Now whether or not God would actually allow a serial killer with no remorse into Heaven just because he professed faith in Jesus, I can’t say. Christians would argue that it is impossible to be a Christian and do terrible things. A friend of mine told me the other day:

 You believe we should be good human beings. To me it sounds as if you *strive* to put all your efforts in to being a good human being, while my belief is that when you are in control of the indwelling Holy Spirit you automatically act or live a life of a good human being, as led by the Spirit.

That outlook sounds nice in principle, but in practice it can turn out disastrously. I know too many Christians who are mean-spirited and judgmental to believe that God’s Spirit is working in them. And yet, by the Bible’s standards, they are forgiven for every horrible thing they say about Muslims, or gays, or women who have abortions, or people who  live off society because they’re “too lazy to work.”

But the Bible says in other places that faith without works is dead. That means that if you aren’t a good human being, it is as if you have no faith. The more I learned about Islam, the more I saw the parallels between those sort of Biblical teachings and the teachings of the Qur’an. Islam teaches that without good works, we might as well not have faith. God will not be pleased with us if we say we believe in Him and yet treat our fellow man badly.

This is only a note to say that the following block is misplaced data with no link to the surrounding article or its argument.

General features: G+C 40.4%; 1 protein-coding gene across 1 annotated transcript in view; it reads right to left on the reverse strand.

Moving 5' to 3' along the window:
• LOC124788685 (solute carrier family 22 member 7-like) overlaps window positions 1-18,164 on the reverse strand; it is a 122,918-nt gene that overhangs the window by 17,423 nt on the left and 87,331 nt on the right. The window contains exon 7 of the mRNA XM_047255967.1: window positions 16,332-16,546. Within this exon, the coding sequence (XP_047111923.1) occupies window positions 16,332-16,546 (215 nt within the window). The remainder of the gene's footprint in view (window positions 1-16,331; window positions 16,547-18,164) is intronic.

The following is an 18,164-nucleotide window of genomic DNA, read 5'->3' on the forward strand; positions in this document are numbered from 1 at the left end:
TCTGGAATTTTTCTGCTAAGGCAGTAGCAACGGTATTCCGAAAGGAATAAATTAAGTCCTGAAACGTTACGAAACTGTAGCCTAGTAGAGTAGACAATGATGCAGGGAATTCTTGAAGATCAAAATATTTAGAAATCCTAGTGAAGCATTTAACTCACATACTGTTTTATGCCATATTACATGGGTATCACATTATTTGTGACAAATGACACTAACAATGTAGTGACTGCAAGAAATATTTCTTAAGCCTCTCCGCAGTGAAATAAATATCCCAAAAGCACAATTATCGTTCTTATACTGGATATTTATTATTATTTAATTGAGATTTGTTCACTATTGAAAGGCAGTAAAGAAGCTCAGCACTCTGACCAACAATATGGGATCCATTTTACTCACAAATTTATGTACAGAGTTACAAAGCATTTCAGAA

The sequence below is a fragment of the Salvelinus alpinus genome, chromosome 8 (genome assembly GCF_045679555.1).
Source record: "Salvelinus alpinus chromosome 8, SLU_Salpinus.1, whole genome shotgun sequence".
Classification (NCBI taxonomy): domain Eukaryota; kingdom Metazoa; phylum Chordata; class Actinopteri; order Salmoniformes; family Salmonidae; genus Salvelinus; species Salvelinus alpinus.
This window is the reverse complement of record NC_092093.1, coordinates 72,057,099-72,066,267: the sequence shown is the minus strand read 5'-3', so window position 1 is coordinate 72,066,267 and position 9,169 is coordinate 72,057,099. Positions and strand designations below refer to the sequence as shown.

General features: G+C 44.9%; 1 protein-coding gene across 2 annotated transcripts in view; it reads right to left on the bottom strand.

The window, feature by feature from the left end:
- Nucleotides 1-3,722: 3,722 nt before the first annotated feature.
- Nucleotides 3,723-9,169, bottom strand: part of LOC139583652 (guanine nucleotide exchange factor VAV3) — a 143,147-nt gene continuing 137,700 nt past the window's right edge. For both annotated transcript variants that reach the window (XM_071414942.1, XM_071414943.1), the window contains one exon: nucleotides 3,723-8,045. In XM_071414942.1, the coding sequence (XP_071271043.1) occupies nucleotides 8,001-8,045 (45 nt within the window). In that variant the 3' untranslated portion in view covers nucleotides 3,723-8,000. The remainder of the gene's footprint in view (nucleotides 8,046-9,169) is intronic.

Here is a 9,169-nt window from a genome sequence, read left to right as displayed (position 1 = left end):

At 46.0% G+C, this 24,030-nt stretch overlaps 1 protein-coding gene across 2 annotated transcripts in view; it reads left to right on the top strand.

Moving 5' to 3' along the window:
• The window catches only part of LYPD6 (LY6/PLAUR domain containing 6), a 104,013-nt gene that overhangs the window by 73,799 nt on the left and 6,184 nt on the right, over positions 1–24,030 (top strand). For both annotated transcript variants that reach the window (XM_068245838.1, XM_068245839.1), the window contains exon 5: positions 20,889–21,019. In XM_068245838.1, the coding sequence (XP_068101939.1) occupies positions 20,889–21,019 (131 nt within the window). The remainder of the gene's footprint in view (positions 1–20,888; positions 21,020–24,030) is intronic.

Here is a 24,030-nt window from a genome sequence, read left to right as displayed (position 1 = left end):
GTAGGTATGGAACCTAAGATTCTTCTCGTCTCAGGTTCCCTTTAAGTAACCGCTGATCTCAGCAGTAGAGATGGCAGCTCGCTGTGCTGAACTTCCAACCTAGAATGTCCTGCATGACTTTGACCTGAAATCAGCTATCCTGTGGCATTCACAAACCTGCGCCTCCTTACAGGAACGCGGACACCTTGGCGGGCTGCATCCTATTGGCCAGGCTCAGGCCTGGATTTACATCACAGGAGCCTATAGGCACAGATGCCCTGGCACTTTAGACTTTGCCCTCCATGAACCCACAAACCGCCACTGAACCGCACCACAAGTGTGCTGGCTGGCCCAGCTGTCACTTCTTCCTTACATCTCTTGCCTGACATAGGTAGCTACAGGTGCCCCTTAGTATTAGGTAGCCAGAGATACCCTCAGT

Christians are expected to treat others as they would like to be treated. They are to love their neighbors as themselves. But there is no real penalty if they don’t. If they practice cheap grace, they’re shortchanging God, but He will not send them to Hell for it.

Being a Muslim is all about grace that, while freely given by God, still requires that we accept personal responsibility for our acts. Muslims talk about God’s mercy and compassion more than about His grace. That doesn’t mean that Muslims don’t believe in God’s grace; they just believe that His grace should cost them something.

It isn’t easy to be a Muslim. But I don’t think following God should be easy. It should be hard enough to drive us to our knees to ask for God’s strength and guidance as well as for His mercy and forgiveness.

 

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Ellen

Editor and chief writer at I, Muslimah and Femagination. Ellen also contributes regularly to Elevate Difference. She is a freelance writer, essayist and copy editor, living with two cats and a husband in Columbus, OH.

One thought on “Cheap Grace”

  1. Asalam alaikum….I just found your page this morning, ALhamdulillah! I find all your writings so comforting, and feel a kinship with your path as it seems similar to mine. May Allah bless you with the continuing knowledge to mentor and help those who need the guidence. asalam alaikum sister.